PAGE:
I have previously written about scientific equipment built on Capitol Hill, as well as how the shops of the Navy Yard were used for non-Naval purposes. What I did not realize –until I came across an article in the Washington Evening Star of March 29, 1854– was that these two things had come together at one point.
The National Observatory – an institute dedicated to improving our knowledge of the universe around us, though mainly to help out the Navy– was founded in 1841. However, as early as 1825, President John Quincy Adams had argued for the building of such a “lighthouse of the sky.” It was located west of the White House, on a bluff overlooking the Potomac River.
Three years later, Merz & Mahler of Bavaria delivered a 9.6-inch telescope that would be installed at the observatory. The only problem was that it was not easy to arrange yourself in such a way as to look through the eyepiece of the telescope. J. Melville Gilliss (pic), the Lieutenant in charge of the Observatory, designed a chair that would swing around the telescope. The chair was built by an Alexandria firm. Apparently, there were issues with it. Ten years later, when a new type of chair was called for, it was the machine shop at the Navy Yard that answered the call. The Star described the “ingenious contrivance” thusly:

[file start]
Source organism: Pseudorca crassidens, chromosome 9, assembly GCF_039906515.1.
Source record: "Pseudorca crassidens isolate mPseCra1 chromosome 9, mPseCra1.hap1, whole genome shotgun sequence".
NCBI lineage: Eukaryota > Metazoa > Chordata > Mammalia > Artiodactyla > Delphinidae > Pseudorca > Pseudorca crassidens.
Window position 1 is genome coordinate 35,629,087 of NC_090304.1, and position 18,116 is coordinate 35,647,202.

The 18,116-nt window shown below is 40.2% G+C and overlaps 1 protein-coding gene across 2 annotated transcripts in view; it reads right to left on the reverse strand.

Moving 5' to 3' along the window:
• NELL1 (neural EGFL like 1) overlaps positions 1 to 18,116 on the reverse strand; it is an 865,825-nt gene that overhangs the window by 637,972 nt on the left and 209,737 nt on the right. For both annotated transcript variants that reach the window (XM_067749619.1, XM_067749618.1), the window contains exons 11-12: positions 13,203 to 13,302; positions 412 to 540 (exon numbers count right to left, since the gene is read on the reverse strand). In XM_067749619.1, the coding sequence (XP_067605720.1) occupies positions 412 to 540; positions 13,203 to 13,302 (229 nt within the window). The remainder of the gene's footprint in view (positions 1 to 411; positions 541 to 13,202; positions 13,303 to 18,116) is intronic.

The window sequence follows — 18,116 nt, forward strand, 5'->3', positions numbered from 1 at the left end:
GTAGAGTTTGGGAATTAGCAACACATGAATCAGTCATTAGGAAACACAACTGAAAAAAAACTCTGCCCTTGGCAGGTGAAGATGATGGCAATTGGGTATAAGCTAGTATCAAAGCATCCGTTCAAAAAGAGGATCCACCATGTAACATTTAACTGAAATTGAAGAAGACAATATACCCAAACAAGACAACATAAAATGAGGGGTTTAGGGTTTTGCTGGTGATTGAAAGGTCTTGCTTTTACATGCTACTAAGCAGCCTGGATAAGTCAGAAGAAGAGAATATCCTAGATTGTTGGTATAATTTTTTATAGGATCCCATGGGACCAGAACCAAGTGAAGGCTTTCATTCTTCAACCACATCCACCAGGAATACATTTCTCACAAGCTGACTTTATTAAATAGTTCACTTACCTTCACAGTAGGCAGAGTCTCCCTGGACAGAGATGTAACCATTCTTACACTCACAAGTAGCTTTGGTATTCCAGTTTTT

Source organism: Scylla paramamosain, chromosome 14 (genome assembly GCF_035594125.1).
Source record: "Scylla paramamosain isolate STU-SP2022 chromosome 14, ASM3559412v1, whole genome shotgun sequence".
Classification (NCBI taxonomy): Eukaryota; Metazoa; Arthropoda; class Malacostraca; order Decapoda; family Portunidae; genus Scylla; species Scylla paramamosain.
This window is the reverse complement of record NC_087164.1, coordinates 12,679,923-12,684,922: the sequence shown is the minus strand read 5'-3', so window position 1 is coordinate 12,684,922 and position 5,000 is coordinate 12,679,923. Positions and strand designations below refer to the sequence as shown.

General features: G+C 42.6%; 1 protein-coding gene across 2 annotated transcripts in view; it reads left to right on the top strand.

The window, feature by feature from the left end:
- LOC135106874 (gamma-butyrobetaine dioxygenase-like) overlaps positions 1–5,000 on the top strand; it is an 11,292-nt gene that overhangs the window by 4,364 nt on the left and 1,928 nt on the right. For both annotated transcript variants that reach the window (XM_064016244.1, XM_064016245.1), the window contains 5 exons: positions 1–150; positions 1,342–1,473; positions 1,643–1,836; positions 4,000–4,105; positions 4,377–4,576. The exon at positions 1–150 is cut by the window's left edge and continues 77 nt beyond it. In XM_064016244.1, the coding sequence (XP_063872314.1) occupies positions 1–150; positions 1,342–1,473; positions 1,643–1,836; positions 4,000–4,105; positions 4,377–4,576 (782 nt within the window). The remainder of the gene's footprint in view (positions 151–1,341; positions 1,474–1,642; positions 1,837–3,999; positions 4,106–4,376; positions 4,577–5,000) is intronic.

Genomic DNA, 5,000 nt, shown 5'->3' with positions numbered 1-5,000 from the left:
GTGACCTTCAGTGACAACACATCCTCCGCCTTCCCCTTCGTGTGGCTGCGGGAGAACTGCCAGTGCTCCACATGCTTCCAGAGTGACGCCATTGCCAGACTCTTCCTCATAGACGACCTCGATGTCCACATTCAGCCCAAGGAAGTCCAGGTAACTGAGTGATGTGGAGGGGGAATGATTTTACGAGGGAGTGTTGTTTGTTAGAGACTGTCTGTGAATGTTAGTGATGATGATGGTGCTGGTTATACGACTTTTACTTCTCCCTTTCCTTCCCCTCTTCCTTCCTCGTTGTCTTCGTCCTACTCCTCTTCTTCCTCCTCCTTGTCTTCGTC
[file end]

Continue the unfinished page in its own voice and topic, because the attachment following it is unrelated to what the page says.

It consists of an adjustable chair, so made, that the astronomer while seated in it can alter with great facility his position, to suit any angle at which the telescope may be adjusted. It is worked by means of a handle within reach of the occupant, which, by turning a screw, gives motion to a pinion wheel that gears into a curved rack. As the weight of the chair and occupant are counter-balanced, a slight exertion only is sufficient to raise the chair to any height, and by means of casters n the legs, it runs easily around a double circular track, so that both a horizontal and a later change of position can be obtained when desired.
The telescope and its attendant adjustable chair were key in making the Naval Observatory an international hub of scientific inquiry. This went on until 1873, when the telescope was replaced by a 26-inch version. During the Civil War, between the Battle of Gettysburg and his famous speech on that battlefield, none other than Abraham Lincoln stopped by to examine the heavens. John Hay, his secretary, laconically remarked in his diary that the staff at the observatory were “kind and attentive.” Lincoln “took a look at the moon and Arcturus.”
The Naval Observatory was moved in 1893 to its present location on upper Massachusetts Avenue NW, and the 26-inch telescope is still in use. The older variant was purportedly melted down during the first world war for its brass, while its objective lens survives in the collection of the Smithsonian.
The Navy Yard’s contribution is long gone and no record of its demise was recorded.